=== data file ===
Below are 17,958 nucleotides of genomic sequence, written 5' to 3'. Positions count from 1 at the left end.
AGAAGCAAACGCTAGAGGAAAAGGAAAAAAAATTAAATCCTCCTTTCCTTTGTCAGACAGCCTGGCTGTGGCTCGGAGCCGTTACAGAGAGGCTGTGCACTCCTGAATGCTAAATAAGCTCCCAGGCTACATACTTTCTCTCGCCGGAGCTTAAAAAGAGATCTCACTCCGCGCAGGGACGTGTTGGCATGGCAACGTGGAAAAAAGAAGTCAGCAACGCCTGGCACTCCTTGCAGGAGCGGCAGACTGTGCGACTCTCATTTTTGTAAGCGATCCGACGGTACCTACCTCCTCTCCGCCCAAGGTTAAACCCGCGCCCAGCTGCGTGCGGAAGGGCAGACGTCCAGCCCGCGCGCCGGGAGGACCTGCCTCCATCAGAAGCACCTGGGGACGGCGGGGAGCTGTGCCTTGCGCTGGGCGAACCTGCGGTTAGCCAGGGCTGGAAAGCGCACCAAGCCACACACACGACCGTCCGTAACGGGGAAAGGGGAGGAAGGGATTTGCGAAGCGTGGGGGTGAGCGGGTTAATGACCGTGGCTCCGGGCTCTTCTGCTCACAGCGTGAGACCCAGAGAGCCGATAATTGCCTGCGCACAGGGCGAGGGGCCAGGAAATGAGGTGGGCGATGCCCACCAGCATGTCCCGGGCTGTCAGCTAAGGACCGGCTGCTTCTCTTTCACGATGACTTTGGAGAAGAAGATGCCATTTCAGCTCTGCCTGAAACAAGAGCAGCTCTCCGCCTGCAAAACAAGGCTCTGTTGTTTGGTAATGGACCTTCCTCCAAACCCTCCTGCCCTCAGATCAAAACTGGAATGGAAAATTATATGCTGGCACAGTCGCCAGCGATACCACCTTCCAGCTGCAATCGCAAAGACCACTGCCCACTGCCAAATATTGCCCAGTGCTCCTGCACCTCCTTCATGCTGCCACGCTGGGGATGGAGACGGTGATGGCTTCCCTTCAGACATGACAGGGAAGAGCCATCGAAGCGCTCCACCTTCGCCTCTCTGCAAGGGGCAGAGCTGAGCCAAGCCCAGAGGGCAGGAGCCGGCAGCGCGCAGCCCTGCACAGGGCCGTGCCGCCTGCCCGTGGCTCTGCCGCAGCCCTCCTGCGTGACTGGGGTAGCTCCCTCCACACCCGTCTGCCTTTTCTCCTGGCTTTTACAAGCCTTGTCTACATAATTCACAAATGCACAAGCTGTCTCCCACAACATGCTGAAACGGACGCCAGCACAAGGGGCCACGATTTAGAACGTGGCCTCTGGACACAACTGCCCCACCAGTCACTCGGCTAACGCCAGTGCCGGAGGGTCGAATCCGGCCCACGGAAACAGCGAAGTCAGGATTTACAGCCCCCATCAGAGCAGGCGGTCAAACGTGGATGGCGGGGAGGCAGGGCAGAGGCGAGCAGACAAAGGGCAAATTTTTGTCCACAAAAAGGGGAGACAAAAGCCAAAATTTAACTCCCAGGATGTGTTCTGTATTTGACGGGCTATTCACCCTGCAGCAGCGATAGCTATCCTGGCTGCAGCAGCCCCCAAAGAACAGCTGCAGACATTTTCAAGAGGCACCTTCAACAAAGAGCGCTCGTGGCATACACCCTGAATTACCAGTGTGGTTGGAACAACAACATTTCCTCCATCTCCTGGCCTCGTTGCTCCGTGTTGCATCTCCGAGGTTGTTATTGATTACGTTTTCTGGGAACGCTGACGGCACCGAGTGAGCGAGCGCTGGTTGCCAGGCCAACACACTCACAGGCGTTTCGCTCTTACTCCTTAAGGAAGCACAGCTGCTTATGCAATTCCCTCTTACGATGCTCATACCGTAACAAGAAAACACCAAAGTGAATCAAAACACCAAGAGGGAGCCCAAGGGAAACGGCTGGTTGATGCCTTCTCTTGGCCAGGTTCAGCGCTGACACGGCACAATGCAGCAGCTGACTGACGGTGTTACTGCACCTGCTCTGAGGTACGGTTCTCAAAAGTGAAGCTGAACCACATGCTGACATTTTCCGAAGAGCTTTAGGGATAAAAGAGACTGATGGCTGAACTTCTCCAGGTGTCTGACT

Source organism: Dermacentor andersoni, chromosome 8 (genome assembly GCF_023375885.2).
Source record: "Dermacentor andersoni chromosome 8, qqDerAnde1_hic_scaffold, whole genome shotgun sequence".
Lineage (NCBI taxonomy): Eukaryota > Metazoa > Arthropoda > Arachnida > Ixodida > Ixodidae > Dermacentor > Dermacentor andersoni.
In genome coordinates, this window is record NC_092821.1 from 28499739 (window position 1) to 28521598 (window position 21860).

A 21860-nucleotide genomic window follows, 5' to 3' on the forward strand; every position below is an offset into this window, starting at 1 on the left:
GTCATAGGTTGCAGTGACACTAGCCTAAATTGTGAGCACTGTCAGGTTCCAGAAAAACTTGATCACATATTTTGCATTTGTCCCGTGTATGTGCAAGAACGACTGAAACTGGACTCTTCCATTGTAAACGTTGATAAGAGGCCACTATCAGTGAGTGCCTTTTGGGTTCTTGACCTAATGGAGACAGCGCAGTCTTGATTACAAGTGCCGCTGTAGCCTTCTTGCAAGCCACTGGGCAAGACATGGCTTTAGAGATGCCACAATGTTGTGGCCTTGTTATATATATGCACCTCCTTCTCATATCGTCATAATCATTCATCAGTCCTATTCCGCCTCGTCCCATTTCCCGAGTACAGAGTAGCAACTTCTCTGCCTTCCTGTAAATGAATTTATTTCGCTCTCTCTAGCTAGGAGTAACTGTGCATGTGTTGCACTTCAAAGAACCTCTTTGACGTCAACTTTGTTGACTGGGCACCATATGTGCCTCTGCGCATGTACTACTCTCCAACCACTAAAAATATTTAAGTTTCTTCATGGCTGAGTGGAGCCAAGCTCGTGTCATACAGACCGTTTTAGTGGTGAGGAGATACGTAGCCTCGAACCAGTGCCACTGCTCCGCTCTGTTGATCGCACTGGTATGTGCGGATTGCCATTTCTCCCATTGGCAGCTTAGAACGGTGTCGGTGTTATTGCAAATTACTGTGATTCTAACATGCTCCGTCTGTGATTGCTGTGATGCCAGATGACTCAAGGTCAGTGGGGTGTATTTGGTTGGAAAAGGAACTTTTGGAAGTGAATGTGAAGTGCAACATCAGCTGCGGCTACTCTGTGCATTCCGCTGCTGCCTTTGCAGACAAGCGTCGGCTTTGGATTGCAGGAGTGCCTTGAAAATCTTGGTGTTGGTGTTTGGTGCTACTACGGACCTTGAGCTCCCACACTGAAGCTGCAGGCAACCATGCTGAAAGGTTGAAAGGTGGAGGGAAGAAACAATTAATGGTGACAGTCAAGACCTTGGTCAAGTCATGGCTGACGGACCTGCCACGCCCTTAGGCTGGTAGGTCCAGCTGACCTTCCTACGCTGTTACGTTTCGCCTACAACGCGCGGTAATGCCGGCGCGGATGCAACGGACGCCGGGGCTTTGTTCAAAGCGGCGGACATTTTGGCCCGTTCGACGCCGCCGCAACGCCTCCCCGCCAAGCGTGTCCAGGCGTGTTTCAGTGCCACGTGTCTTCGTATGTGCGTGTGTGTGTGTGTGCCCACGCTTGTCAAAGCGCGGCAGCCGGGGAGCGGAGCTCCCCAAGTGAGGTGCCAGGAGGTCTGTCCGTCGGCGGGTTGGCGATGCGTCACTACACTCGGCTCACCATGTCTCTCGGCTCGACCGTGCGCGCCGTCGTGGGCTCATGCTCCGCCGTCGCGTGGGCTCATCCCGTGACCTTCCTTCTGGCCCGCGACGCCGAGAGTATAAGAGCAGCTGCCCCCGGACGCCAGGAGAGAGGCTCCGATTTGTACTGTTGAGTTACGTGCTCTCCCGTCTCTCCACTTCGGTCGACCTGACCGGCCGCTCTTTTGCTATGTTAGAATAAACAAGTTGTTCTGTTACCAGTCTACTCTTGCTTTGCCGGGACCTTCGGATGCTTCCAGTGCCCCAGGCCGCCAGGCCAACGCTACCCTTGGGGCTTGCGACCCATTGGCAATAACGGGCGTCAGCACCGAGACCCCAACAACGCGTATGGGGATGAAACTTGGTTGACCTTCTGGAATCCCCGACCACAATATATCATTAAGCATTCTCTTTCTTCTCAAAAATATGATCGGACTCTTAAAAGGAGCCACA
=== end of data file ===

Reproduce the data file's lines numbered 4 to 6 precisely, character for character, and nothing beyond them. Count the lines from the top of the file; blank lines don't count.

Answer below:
Source record: "Dermacentor andersoni chromosome 8, qqDerAnde1_hic_scaffold, whole genome shotgun sequence".
Lineage (NCBI taxonomy): Eukaryota > Metazoa > Arthropoda > Arachnida > Ixodida > Ixodidae > Dermacentor > Dermacentor andersoni.
In genome coordinates, this window is record NC_092821.1 from 28499739 (window position 1) to 28521598 (window position 21860).